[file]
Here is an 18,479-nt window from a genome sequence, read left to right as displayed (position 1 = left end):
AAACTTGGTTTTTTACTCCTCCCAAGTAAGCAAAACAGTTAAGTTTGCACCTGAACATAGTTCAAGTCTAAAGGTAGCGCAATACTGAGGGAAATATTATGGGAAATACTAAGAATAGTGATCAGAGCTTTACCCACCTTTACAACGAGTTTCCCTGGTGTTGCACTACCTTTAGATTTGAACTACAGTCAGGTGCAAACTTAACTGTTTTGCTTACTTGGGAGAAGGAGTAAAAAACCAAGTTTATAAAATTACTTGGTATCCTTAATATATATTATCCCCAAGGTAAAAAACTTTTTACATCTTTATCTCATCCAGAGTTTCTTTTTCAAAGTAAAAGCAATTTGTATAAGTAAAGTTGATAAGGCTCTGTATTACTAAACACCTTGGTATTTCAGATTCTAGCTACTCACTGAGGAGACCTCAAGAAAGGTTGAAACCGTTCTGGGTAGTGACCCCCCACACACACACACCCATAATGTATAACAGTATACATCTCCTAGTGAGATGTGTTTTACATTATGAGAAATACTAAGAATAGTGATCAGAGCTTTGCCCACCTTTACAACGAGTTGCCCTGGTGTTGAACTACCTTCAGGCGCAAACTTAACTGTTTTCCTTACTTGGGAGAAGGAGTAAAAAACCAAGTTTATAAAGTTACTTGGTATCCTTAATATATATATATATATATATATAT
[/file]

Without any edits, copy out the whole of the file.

Here is an 18,479-nt window from a genome sequence, read left to right as displayed (position 1 = left end):
AAACTTGGTTTTTTACTCCTCCCAAGTAAGCAAAACAGTTAAGTTTGCACCTGAACATAGTTCAAGTCTAAAGGTAGCGCAATACTGAGGGAAATATTATGGGAAATACTAAGAATAGTGATCAGAGCTTTACCCACCTTTACAACGAGTTTCCCTGGTGTTGCACTACCTTTAGATTTGAACTACAGTCAGGTGCAAACTTAACTGTTTTGCTTACTTGGGAGAAGGAGTAAAAAACCAAGTTTATAAAATTACTTGGTATCCTTAATATATATTATCCCCAAGGTAAAAAACTTTTTACATCTTTATCTCATCCAGAGTTTCTTTTTCAAAGTAAAAGCAATTTGTATAAGTAAAGTTGATAAGGCTCTGTATTACTAAACACCTTGGTATTTCAGATTCTAGCTACTCACTGAGGAGACCTCAAGAAAGGTTGAAACCGTTCTGGGTAGTGACCCCCCACACACACACACCCATAATGTATAACAGTATACATCTCCTAGTGAGATGTGTTTTACATTATGAGAAATACTAAGAATAGTGATCAGAGCTTTGCCCACCTTTACAACGAGTTGCCCTGGTGTTGAACTACCTTCAGGCGCAAACTTAACTGTTTTCCTTACTTGGGAGAAGGAGTAAAAAACCAAGTTTATAAAGTTACTTGGTATCCTTAATATATATATATATATATATATAT